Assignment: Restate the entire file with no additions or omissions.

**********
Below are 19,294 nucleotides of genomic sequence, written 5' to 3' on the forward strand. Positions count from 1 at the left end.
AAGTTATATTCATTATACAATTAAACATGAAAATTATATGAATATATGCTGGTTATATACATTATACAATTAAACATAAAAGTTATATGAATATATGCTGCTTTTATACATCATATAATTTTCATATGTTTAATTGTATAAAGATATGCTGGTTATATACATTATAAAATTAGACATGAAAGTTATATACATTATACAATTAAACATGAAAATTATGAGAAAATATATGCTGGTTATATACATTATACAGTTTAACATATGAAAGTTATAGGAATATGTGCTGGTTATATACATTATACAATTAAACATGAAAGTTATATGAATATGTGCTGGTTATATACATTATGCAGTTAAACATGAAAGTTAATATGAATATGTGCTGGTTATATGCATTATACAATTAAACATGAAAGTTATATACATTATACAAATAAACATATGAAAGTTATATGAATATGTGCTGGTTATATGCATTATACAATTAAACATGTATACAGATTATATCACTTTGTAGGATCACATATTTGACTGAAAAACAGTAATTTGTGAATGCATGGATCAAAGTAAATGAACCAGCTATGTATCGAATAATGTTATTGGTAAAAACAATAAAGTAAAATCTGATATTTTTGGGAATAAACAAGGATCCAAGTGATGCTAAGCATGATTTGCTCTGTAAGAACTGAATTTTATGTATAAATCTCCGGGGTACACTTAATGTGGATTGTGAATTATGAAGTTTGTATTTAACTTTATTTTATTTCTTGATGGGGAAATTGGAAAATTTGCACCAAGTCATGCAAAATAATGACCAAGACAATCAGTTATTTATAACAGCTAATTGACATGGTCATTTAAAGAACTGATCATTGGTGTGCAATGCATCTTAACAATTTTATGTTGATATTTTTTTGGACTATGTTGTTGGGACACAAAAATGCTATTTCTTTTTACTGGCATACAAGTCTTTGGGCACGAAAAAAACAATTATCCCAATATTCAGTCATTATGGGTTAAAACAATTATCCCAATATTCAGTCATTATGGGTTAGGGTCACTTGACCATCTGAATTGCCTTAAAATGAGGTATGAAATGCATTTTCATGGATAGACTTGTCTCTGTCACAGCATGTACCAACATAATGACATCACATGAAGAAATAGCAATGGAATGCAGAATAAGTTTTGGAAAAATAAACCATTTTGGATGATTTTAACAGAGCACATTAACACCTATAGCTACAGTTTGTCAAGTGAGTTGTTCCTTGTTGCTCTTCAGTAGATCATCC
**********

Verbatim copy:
Below are 19,294 nucleotides of genomic sequence, written 5' to 3' on the forward strand. Positions count from 1 at the left end.
AAGTTATATTCATTATACAATTAAACATGAAAATTATATGAATATATGCTGGTTATATACATTATACAATTAAACATAAAAGTTATATGAATATATGCTGCTTTTATACATCATATAATTTTCATATGTTTAATTGTATAAAGATATGCTGGTTATATACATTATAAAATTAGACATGAAAGTTATATACATTATACAATTAAACATGAAAATTATGAGAAAATATATGCTGGTTATATACATTATACAGTTTAACATATGAAAGTTATAGGAATATGTGCTGGTTATATACATTATACAATTAAACATGAAAGTTATATGAATATGTGCTGGTTATATACATTATGCAGTTAAACATGAAAGTTAATATGAATATGTGCTGGTTATATGCATTATACAATTAAACATGAAAGTTATATACATTATACAAATAAACATATGAAAGTTATATGAATATGTGCTGGTTATATGCATTATACAATTAAACATGTATACAGATTATATCACTTTGTAGGATCACATATTTGACTGAAAAACAGTAATTTGTGAATGCATGGATCAAAGTAAATGAACCAGCTATGTATCGAATAATGTTATTGGTAAAAACAATAAAGTAAAATCTGATATTTTTGGGAATAAACAAGGATCCAAGTGATGCTAAGCATGATTTGCTCTGTAAGAACTGAATTTTATGTATAAATCTCCGGGGTACACTTAATGTGGATTGTGAATTATGAAGTTTGTATTTAACTTTATTTTATTTCTTGATGGGGAAATTGGAAAATTTGCACCAAGTCATGCAAAATAATGACCAAGACAATCAGTTATTTATAACAGCTAATTGACATGGTCATTTAAAGAACTGATCATTGGTGTGCAATGCATCTTAACAATTTTATGTTGATATTTTTTTGGACTATGTTGTTGGGACACAAAAATGCTATTTCTTTTTACTGGCATACAAGTCTTTGGGCACGAAAAAAACAATTATCCCAATATTCAGTCATTATGGGTTAAAACAATTATCCCAATATTCAGTCATTATGGGTTAGGGTCACTTGACCATCTGAATTGCCTTAAAATGAGGTATGAAATGCATTTTCATGGATAGACTTGTCTCTGTCACAGCATGTACCAACATAATGACATCACATGAAGAAATAGCAATGGAATGCAGAATAAGTTTTGGAAAAATAAACCATTTTGGATGATTTTAACAGAGCACATTAACACCTATAGCTACAGTTTGTCAAGTGAGTTGTTCCTTGTTGCTCTTCAGTAGATCATCC